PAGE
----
Three Homer City Council members who were subjects of a highly contentious recall effort will retain their seats. The political battle led to a court case with the American Civil Liberties Union of Alaska and two political groups have formed around the issue.
Council members David Lewis, Catriona Reynolds and Donna Aderhold all enjoyed double digit wins as the official results came in Friday.
As the canvas board counted hundreds of absentee ballots Friday afternoon, several Heartbeat of Homer supporters in the audience eagerly awaited the results. The pro-recall political action committee’s spokeswoman, Sarah Vance, sat quietly as the stacks of ballots were counted.
The three council members narrowly eked out a win Tuesday in the regular vote and needed a strong showing from absentee voters. City Clerk Mellissa Jacobsen read the results for the record and those in attendance.
Aderhold and Lewis were both favored by 57 percent of voters and Reynolds came away with 56 percent of the vote. Vance and her supporters were noticeably disappointed as they walked out of City Hall.
“Of course we are disappointed in the outcome,” Vance said. “We feel that they definitely were dishonest in their dealings over the issues, but the people have spoken and we’ll proceed from here.”
The three council members found themselves subjects of the recall effort this spring. Petitioners took issue with two resolutions they crafted and sponsored, namely an inclusivity resolution.
Petitioners argue it was the council members’ intent to make Homer a sanctuary city, damaging the tourism industry. They also claim their actions were misconduct in office.
The council members all had one word for the results, vindicated. On Friday evening, Homer Citizens Against the Recall gathered in the very place the inclusivity resolution began, Homer resident Hal Spence’s living room.
Council member Reynolds gave an impromptu speech to supporters.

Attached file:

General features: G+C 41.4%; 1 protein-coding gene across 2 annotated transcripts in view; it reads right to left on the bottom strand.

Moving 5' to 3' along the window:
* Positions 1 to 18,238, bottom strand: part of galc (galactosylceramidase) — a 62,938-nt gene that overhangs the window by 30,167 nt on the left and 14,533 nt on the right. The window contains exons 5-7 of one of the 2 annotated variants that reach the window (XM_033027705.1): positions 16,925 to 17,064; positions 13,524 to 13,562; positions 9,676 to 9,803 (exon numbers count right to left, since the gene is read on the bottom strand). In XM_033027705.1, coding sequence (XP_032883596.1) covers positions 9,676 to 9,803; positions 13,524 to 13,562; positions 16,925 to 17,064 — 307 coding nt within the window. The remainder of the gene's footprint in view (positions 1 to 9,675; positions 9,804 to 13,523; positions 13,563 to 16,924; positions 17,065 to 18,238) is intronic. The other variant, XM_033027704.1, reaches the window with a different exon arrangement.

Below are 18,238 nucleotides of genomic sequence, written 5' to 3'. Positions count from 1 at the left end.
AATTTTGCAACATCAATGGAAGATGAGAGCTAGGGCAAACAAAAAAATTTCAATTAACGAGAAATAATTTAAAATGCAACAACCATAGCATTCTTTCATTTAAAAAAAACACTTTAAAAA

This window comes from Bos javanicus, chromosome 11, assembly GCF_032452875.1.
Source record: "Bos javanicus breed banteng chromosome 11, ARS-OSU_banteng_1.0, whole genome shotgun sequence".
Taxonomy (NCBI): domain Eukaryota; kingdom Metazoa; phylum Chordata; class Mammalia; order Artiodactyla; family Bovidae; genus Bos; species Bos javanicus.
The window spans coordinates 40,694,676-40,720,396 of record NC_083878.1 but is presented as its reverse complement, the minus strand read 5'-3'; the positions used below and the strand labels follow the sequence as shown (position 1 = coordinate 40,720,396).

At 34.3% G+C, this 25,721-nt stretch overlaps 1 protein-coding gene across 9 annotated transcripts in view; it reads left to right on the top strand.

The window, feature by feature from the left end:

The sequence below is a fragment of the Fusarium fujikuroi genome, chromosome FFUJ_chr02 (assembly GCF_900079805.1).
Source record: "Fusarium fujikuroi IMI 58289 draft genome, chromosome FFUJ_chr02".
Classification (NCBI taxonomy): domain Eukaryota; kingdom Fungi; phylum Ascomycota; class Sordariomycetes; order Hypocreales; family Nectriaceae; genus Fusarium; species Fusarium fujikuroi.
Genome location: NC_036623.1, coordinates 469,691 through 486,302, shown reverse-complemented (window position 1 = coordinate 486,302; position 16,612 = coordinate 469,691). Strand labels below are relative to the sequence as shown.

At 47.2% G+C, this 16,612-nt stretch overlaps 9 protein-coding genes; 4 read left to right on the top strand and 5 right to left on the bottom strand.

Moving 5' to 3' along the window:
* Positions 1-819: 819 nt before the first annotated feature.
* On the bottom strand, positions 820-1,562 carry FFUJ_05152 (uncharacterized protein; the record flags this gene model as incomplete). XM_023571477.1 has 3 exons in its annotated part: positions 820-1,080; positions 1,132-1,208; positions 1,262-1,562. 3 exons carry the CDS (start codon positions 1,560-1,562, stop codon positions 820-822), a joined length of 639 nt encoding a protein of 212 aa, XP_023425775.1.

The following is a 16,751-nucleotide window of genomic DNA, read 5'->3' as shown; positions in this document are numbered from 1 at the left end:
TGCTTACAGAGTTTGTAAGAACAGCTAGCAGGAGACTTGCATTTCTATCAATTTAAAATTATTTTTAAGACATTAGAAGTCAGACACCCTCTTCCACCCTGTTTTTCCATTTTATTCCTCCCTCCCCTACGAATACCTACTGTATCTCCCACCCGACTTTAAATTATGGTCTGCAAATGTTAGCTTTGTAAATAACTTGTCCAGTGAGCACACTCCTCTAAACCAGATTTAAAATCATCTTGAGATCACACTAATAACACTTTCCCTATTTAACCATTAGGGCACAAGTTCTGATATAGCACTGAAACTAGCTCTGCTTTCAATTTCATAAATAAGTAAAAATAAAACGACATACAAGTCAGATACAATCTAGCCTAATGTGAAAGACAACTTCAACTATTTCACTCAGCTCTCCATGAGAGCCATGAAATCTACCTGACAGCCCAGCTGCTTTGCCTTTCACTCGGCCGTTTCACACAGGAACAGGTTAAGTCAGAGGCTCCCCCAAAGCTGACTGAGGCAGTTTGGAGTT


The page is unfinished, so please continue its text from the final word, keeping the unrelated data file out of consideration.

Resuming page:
“There hasn’t been anything I could do about any of this for a long time, but knowing that you were all working to show the recall was not valid, I think we did that today with the results,” Reynolds said in Spence’s living room. “We did it Tuesday with the results.”
Lewis and Reynolds both say they’re happy the special election is over. However, Lewis notes the division created by it will not dissipate overnight.
“You know I went back and read some of the articles, and we’ve been called Marxists and all sorts of stuff,” Lewis said. “That doesn’t go away.”
Aderhold, an avid writer and runner, added she is particularly excited to have time in her personal life.
Homer Citizens Against the Recall Chairman Ron Keffer explained the one-issue political action committee will be dissolved. But, Keffer noted its progressively minded supporters will remain a group.
“Because we don’t want to get ourselves into a position in which we have not been active enough and things happen and we have to play catchup,” Keffer explained. “We want to be an active part constantly at this point.”
The Homer City Council held a special meeting Monday to certify the results.
Reynolds and Lewis’ terms are up in October. Lewis, a three-term councilman, said he decided not to run prior to the recall effort. Reynolds noted the recall, as well as other obligations, pushed her away from running for reelection. Aderhold, whose term expires in 2018, said it’s too early to make that choice.
However, all is not said and done. Heartbeat of Homer is seeking reimbursement for its legal fees from the council members.